Doc Hatfield died March 20 at his home in Sisters, Ore., just after his 74th birthday, soon after his and his wife Connie's 49th anniversary and an extraordinarily long three years after being diagnosed with pancreatic cancer, which usually kills within a year of diagnosis. Many Westerners may not have heard of them, but the couple changed the face of public-land ranching in the West.
In their business-as-usual way, the couple held a kind of "memorial service" for Doc last August, while he was still there to appreciate it. And naturally, the day was tied to public-land ranching and cattle. The outfit they had foundedCountry Natural Beefwas celebrating its 25th anniversary, and 350 or so of their friends and associates gathered to give Doc a final sendoff. There were ranchers there, of course; Country Natural Beef has grown from the original struggling 14 ranch families to 120 families spread across 14 states. But the gathering also included the people who run the slaughterhouses, the retailers, the bean counters and so on.
The 350 people came not only to say goodbye to an extraordinary man, but also to mark a shift in how ranching is done on the nation's hundreds of millions of acres of public land.
The Hatfields helped found Country Natural Beef because they hated the fact that cattle often beat up the land. They disliked the conflict between ranchers, bureaucrats and environmentalists. And as businesspeople, they resented the negative way urban people looked at public-land ranching.
So the Hatfields tried something radical. They started talking to people outside of the ranching world. The conversation began in Sisters, Ore., with 30 or so ranchers and environmentalists and federal agency people sitting in a circle and talking about ways to bring back grasses, heal gullies, convince springs to flow again and manage cattle to coexist with wildlife. Doc and Connie were the glue that held the group together and the grease that helped even quarrelsome individuals slide past each other.
Today, the story of the marketing co-op's birth has the status of a creation myth. Doc and Connie had been going broke, selling breeding bulls to neighboring ranchers who were also going broke. Connie dreamed of someday earning enough money to pay income tax. Out of desperation, 14 local ranchers formed a marketing co-op to sell their cattle directly to stores. The ranchers chose Connie to do the selling.
Doc recalled: "They sent Connie out ... because we men knew it wouldn't work." Supermarkets didn't like to deal directly with ranchers. But "she sold them. She went into the stores and said: 'We have 10,000 mother cows. How can we serve you?' "
Doc was also a born marketer. When Portland stores handling the co-op's public land beef were picketed by Earth First! and the Oregon Natural Resource Council, the couple drove to Portland to speak to them. "It is the rancher's job to find out what the consumer wantseven if the consumer is carrying a picket signand then deliver it," Doc said.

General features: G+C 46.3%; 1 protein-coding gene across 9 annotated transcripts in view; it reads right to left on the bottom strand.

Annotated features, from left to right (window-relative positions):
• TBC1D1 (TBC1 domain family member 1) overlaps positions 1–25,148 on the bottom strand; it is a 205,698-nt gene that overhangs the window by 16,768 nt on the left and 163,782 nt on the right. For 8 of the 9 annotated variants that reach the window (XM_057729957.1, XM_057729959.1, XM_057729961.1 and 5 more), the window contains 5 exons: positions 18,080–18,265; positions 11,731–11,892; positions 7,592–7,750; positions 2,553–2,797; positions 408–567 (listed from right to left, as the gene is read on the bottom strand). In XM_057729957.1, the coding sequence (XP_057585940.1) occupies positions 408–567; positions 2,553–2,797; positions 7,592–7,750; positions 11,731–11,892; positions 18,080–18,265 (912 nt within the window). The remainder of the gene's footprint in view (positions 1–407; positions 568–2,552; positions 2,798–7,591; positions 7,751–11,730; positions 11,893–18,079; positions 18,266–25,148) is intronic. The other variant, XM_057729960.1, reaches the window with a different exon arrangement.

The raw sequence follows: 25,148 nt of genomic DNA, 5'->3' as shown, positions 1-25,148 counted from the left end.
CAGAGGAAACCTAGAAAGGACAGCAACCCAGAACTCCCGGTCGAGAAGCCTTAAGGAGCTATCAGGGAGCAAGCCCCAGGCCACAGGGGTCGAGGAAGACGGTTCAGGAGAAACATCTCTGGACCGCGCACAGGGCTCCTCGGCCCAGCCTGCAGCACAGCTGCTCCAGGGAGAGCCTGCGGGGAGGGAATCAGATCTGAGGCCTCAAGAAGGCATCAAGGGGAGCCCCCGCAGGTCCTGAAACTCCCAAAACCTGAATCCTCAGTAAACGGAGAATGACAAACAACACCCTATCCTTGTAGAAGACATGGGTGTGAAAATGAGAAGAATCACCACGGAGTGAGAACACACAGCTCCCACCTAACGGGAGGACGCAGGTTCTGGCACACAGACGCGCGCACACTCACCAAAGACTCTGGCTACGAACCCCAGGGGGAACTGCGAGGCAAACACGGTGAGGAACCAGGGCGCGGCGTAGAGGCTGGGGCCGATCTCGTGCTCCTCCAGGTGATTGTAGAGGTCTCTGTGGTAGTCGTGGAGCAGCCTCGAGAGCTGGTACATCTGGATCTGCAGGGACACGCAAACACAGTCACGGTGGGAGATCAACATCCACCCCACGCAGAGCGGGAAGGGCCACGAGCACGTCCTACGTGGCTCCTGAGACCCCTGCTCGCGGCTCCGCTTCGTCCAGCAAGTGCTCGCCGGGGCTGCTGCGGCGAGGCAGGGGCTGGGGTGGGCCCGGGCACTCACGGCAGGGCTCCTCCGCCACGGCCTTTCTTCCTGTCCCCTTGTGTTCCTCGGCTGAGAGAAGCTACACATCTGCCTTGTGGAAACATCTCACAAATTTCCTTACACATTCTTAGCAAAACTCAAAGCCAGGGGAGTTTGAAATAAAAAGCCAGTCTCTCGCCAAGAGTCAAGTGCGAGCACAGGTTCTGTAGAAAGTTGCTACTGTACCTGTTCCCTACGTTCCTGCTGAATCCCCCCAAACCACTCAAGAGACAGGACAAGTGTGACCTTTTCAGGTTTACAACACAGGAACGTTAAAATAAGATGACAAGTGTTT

Today, "natural beef" is common; back then, cattle raised without hormones and pharmaceuticals and largely on grass were unique. The Hatfields marketed both the sizzlethe high-desert grazing landsand the steakthe low-fat, nutritious, marbled-just-enough meat.
The co-op was hard work. Twice a year, all the ranchers, both husbands and wives, had to come together, sit in a circle and make decisions by consensus. Several times a year, the families spent a weekend in the meat department of a store like Whole Foods, telling people with facial jewelry, pink hair and outrageous political views about the virtues of their cattle and public-land ranching.
Doc understood that the best way to build support for public-land ranching was to sell a person a tasty and nutritious product of that land. He also knew that the quickest way to get his fellow ranchers to open their minds was to guide some urban money into their pockets.
But money was never the point for Doc or Connie or for most of their ranchers. The point always was the land, and their lives on it.
Early on, Doc discovered that his cattle were trampling on duck eggs, so his ponds had only adult ducks. He learned that from a group of environmentalists he had invited to the ranch to demonstrate what great stewards he and Connie were. At first, Doc was defensive. "That's a pond for adult ducks," he joked. But then he learned how to keep his cattle away from the ponds during nesting. Quickly, he said, in telling another of his creation stories, their High Desert Ranch had baby ducks, mature ducks and old ducks.
That pond full of generations of ducks became a perfect metaphor to describe his dream: that every Western ranch should endure, populated by ranchers of all generations.
Ed Marston is a contributor to Writers on the Range, a service of High Country News (hcn.org) in Paonia, Colorado. He published the newspaper from 1983-2002.